I’m really excited by the research effort proposed in Towards a Dynamic Multiscale Personal Information Space, a 2020 paper advocating more ‘convivial’1 information spaces. As the authors describe it, when a user interacts with the computer:
The system offers a novel interface to her digital information, consolidating her data (e.g., email, messages, calendars, web pages, notes, sketches, and analyses and visualizations) across applications. When she interacts with the information in her workspace, it seems to be alive, aware of when and how it was last used, and sometimes even why she was using it. To get back to her writing, Samantha browses a timeline of her past working sessions. She vaguely remembers last searching the web for an article she’d once read, but now can’t remember if she successfully found and referenced it. She scrubs through the visualization of her activity to before she left for the conference. This timeline, like the workspace itself, is multiscale, enabling her to move up and down levels of abstraction. She shifts to a level where only major activities (like a session of data analysis, writing, or web browsing) are displayed, and sees a familiar view of her text editor. When she clicks it, the image centers and thumbnails of all the other applications that were open cluster around it.
A lifestream is a time-ordered stream of documents that functions as a diary of your electronic life; every document you create and every document other people send you is stored in your lifestream. The tail of your stream contains documents from the past (starting with your electronic birth certificate). Moving away from the tail and toward the present, your stream contains more recent documents – papers in progress or new electronic mail; other documents (pictures, correspondence, bills, movies, voice mail, software) are stored in between. Moving beyond the present and into the future, the stream contains documents you will need: reminders, calendar items, to-do lists.
What I like about this latest addition to the never-ending dream of the Memex is that it’s very explicit about how deeply integrated with the Operating System such a system would need to be to be effective:
We call for operating-system- wide activity tracking… Each of these systems transparently monitors application activity at the OS level, creating a timestamped trace of activities such as which files were opened and/or modified, which system calls were executed, which GUI windows were opened/closed, and which sub-processes were launched.
It’s also very explicit, in the sub-title, “Beyond application and document centered views of information”, where the problem lies. The artificial divide we interpose between code (Applications) and data (Documents) is part of the problem. Breaking down this divide reminds me of the Glamorous Toolkit – a kind of all-in-one platform fusing knowledge management, IDEs and computational notebooks. To a lesser extant Roam Research and friends embody this OS-like quality, and of course Emacs is the ancestor of all of them.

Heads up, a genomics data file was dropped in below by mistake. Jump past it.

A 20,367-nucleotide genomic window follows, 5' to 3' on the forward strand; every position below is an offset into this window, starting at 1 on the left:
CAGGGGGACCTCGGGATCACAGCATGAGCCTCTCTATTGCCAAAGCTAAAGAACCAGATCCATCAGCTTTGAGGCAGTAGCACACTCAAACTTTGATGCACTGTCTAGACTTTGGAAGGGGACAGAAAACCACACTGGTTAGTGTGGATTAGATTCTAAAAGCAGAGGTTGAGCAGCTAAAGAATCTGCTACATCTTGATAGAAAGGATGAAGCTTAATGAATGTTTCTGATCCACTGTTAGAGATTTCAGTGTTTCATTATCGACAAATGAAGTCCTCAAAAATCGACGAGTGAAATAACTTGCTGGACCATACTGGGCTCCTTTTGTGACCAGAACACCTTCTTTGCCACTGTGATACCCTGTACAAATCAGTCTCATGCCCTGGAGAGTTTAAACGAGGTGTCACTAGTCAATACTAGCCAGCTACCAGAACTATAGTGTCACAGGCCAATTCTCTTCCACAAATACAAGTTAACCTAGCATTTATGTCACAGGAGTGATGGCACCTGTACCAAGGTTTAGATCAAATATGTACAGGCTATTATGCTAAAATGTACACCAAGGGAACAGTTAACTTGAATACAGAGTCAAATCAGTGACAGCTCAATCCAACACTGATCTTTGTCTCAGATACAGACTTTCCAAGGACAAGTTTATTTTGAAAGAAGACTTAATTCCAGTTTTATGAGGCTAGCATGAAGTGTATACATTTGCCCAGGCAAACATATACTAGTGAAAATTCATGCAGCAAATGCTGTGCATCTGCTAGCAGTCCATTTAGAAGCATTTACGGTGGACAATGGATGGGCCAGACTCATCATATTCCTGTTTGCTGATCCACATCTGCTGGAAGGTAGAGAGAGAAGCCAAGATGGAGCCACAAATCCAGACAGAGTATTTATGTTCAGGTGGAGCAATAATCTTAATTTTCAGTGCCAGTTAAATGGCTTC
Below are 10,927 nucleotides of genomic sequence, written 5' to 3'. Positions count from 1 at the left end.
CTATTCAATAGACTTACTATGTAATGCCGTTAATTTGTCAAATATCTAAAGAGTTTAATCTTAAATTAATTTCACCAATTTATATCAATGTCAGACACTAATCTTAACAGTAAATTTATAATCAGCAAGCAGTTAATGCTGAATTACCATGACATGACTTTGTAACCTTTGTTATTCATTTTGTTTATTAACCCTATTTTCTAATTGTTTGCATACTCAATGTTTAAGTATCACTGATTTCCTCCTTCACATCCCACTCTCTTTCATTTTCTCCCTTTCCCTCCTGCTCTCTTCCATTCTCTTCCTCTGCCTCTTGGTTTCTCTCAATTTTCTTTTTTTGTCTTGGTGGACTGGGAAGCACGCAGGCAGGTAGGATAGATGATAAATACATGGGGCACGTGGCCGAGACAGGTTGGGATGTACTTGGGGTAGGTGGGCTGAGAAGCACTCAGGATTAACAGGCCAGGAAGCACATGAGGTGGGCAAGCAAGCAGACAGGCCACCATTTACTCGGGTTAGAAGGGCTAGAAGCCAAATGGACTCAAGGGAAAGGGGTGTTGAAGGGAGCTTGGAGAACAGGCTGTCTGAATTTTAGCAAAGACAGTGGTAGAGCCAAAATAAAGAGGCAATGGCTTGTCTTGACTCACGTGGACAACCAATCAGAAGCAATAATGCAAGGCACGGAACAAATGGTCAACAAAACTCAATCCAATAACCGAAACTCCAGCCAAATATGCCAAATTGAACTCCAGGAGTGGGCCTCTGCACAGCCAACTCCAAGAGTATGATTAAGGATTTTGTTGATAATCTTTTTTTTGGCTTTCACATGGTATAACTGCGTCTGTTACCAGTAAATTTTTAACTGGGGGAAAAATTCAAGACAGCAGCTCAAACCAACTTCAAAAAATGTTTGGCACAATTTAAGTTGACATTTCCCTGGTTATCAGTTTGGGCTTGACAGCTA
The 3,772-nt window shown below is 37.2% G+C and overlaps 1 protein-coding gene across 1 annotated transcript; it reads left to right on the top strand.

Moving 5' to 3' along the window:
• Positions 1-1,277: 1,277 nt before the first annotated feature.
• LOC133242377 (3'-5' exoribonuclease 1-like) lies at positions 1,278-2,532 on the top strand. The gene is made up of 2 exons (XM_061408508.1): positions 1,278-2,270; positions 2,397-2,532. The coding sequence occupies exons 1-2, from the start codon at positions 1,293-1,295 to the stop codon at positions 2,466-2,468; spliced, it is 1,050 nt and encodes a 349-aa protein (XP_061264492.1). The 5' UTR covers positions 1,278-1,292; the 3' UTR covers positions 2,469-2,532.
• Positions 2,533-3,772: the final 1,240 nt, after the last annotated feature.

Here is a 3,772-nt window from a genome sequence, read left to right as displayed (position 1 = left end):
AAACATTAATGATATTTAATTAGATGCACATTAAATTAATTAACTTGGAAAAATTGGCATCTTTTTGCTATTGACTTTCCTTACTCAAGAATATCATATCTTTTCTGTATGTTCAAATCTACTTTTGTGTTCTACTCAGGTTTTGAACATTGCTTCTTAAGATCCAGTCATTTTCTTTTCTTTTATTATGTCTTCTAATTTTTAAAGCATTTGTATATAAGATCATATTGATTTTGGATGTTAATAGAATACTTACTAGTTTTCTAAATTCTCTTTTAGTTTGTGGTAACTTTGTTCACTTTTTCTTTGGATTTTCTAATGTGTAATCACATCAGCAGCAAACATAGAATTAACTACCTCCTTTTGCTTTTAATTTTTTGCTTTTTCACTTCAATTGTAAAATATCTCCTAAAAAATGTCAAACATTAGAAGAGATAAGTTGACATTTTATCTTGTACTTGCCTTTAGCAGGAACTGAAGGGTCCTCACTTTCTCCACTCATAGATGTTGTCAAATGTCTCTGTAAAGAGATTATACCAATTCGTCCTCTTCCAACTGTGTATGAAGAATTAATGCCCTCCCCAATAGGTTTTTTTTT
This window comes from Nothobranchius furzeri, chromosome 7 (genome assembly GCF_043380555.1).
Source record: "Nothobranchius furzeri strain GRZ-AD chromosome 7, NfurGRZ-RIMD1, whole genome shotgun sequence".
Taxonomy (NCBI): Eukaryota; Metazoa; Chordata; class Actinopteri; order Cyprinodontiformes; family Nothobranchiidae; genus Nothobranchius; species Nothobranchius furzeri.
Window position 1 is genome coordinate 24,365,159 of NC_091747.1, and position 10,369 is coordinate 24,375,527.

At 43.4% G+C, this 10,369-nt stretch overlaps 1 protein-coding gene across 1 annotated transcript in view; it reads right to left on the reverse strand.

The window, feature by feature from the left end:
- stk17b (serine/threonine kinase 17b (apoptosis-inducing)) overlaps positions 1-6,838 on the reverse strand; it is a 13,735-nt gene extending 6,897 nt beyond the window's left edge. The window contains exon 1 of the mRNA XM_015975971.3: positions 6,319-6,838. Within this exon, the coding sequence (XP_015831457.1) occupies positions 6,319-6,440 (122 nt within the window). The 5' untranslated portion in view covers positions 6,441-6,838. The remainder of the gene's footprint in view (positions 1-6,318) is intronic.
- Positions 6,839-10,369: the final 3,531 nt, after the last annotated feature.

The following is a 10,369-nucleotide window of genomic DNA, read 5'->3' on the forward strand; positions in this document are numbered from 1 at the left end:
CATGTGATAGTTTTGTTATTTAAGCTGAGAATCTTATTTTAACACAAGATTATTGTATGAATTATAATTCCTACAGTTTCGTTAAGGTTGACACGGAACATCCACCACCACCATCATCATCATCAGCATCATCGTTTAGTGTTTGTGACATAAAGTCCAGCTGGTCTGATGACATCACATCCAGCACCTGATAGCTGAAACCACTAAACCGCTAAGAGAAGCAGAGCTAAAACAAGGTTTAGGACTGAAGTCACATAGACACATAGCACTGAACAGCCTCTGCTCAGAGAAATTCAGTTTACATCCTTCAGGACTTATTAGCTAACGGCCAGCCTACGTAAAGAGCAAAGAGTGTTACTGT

Funding models, the difficulty of integrating novel components, and UX concerns all have a tendency to push these applications to becoming a kind of user-specific operating system. But no-one wants their Memex to be or live inside a walled garden. Cloud-based or proprietary second brains are a non-starter for myself for obvious reasons. A healthy ecosystem is a network of interdependencies which can adapt to the loss of non-keystone species. org-mode files don’t look great inside Working Copy but they’re usable. For composability, what is needed are common file formats and protocols. This is easier said than done, of course, especially given that iOS barely supports files.
Still, vision-questing like this seems worthwhile. What would a healthy personal information ecosystem look like? For me:
- It would be local-first, or at minimum have a sensibly unrestricted offline experience. Your data should be yours, & private by default.
- Your data should synchronize to all of your devices, to the limits of their storage ability, with few to no manual steps required to bring them in sync.
- Maintaining one or more shared, public spaces at different URLs should be as seamless as maintaining your personal Memex.
- A core set of connecting paradigms & affordances would be shared between applications operating in this ecosystem. It seems a bit too early to say what those paradigms should be precisely, but some plausible ones that would benefit from cross-tool integration could be:
Most of what I see in the space these days are applications. I’m more interested in the infrastructural, middleware aspects of this. It feels like core components at the storage and messaging layers are missing, and I hope to explore this in future posts. Where else is this work being done? What do you think is missing?
“I choose the term “conviviality” to designate the opposite of industrial productivity. I intend it to mean autonomous and creative intercourse among persons, and the intercourse of persons with their environment; and this in contrast with the conditioned response of persons to the demands made upon them by others, and by a man-made environment. I consider conviviality to be individual freedom realized in personal interdependence and, such, an intrinsic ethical value. I believe that, in any society, as conviviality is reduced below a certain level, no amount of industrial productivity can effectively satisfy the needs it creates among society’s members.” Illich, Ivan. Tools for Conviviality (pp. 20-21). ↩︎